Can flash fiction be poetry? or Flash Poetic Prose

August 13, 2009 § 21 Comments

short_stories_1927_10_10_aIn Linda Cassidy Lewis’s first attempt at flash fiction (a well done piece and one you’ll especially appreciate if you’ve participated in online dating), she commented that it might be easy for me  because I am a poet.

What she didn’t know is that I started writing flash fiction and abandoned it when I fell in love with poetry. In writing fiction I always wrote short  (I had the same problem in school: More, they would tell me, it needs to be longer.)  – too short for many people, including the editors to whom I submitted my favorite pieces.

So now I’m wondering, can flash fiction be prose poetry or simply poetry? Is it a genre/definition issue when it’s not quite one or another? So, I’m asking you to do me a favor – how would you classify this?

 

Runaway

I’m sweating, heart pounding as I reach the road, cars roaring, puffing exhaust fumes. He’s mad so he’ll be close behind. I start walking, shoes tugged by the melting tar.

“Hey, girl, wanna ride?”

“No, thanks, mister.”

Car speeds off, tires spitting. Gravel kicks my shin and I spit on the hot spot.

Gas station’s not far. Maybe Ned’ll be there with the key to the soda box. Ice cold would taste real good right now, my stomach’s still dry from last night’s crackers.  

“Girl, get in.”

My heart jumps and I double sweat.

“No, mister, go’way.”

Car stays by me, I can’t see my shadow, it’s too big.

“Girl.”

I start to run, into the scratchy grass, pack slamming against my back, bouncing off my kidneys.

Car door slams.

Wonder when Daddy’s coming.

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§ 21 Responses to Can flash fiction be poetry? or Flash Poetic Prose

  • jdavidbodzin says:

    I really like this; it’s poetic and its a story.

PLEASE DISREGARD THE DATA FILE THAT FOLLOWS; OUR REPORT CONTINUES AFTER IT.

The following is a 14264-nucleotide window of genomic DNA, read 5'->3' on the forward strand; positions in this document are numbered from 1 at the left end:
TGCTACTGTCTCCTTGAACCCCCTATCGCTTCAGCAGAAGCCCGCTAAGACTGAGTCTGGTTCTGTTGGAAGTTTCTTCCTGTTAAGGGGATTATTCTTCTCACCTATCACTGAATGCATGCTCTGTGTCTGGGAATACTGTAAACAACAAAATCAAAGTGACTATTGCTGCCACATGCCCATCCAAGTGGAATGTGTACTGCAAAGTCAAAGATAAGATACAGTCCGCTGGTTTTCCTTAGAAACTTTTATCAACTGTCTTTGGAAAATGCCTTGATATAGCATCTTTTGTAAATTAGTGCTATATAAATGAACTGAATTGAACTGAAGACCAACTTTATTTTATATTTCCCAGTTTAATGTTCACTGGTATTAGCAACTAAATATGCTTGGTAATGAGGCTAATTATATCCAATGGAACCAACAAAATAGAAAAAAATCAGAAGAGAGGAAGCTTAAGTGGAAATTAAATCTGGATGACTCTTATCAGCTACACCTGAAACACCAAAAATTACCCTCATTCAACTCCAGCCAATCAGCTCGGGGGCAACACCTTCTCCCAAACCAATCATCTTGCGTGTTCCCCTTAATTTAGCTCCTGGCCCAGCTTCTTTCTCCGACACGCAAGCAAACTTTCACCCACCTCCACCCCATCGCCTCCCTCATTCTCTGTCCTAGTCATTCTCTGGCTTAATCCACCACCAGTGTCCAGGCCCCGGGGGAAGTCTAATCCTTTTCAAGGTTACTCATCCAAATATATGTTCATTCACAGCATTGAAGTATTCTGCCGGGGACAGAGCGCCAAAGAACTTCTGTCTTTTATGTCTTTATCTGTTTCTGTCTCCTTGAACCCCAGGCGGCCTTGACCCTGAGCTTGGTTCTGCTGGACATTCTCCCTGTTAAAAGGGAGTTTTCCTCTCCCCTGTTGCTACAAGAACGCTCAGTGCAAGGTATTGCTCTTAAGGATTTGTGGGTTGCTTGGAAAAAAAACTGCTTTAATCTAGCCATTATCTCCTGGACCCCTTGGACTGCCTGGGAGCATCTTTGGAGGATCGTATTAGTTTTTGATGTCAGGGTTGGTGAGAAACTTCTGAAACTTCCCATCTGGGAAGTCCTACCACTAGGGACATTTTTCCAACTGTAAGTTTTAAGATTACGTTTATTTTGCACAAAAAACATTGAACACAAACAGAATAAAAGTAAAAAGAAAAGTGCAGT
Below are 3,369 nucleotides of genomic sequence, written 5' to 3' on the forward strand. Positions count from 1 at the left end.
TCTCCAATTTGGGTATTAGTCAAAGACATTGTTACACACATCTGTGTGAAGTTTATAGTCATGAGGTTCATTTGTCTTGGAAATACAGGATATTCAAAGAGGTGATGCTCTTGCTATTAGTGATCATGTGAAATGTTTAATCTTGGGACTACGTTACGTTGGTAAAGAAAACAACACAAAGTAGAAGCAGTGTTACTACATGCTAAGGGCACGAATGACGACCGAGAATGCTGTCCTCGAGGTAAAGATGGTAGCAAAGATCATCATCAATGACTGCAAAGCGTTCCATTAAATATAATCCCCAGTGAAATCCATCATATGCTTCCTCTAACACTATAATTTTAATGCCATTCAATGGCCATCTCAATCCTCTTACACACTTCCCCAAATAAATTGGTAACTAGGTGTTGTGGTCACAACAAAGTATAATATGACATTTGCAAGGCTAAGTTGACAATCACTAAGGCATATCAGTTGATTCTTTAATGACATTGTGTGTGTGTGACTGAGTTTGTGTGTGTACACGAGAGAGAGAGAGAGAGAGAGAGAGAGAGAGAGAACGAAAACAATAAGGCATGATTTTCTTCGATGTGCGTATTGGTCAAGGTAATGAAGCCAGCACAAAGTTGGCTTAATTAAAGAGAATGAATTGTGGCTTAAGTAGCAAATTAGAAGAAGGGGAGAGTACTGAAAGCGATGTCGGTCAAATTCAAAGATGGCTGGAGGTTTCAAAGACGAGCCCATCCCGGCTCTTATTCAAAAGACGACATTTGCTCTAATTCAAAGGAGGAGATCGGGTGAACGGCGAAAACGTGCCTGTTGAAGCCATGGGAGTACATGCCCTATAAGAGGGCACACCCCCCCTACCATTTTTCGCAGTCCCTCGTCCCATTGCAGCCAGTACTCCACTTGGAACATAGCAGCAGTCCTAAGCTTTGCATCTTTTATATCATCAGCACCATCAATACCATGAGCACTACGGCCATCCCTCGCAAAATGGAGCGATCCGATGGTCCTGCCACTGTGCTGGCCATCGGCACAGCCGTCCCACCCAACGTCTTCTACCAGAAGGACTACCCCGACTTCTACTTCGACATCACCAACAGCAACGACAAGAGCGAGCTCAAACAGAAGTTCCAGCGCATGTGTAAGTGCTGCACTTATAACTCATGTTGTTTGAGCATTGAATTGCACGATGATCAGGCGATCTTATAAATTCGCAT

I really like writing 100 word flash fiction and I run into the same type of comments.

    People who are not familiar with flash seem to have trouble grasping the idea of a story that does not follow a character for a long period of time. They feel cheated that the author leaves them hanging with out giving clues as to what will happen after the story is finished. In your example I think it is very clear as to what happens and as disturbing as it may be it is wonderfully done.

    Honestly, I think flash is its own genre, but it is grasped better by poets and non-traditional readers and writers.

    Thanks for sharing it, you have a new reader.

    http://www.JDavidBodzin.Blogspot.com

    • Thank you so much, David. And I think you gave us an insightful description of the challenges of reading and writing flash, especially very short flash. Hence, the word …flash. :-)

      I’m on my way to visit yours!

  • cewejimmy says:

    Firstly Pamela, this is a very nice piece. Like many who commented above, I don’t particularly like classifying. Why do we need labels on everything? I either like something or I don’t.
    Labels are useful I suppose when looking for something specific. A bit like going to a store and buying your shopping. But I do tend to have an aversion to them in the likes of poetry and music. They can so often prevent us for finding things we like because we are put off by a label.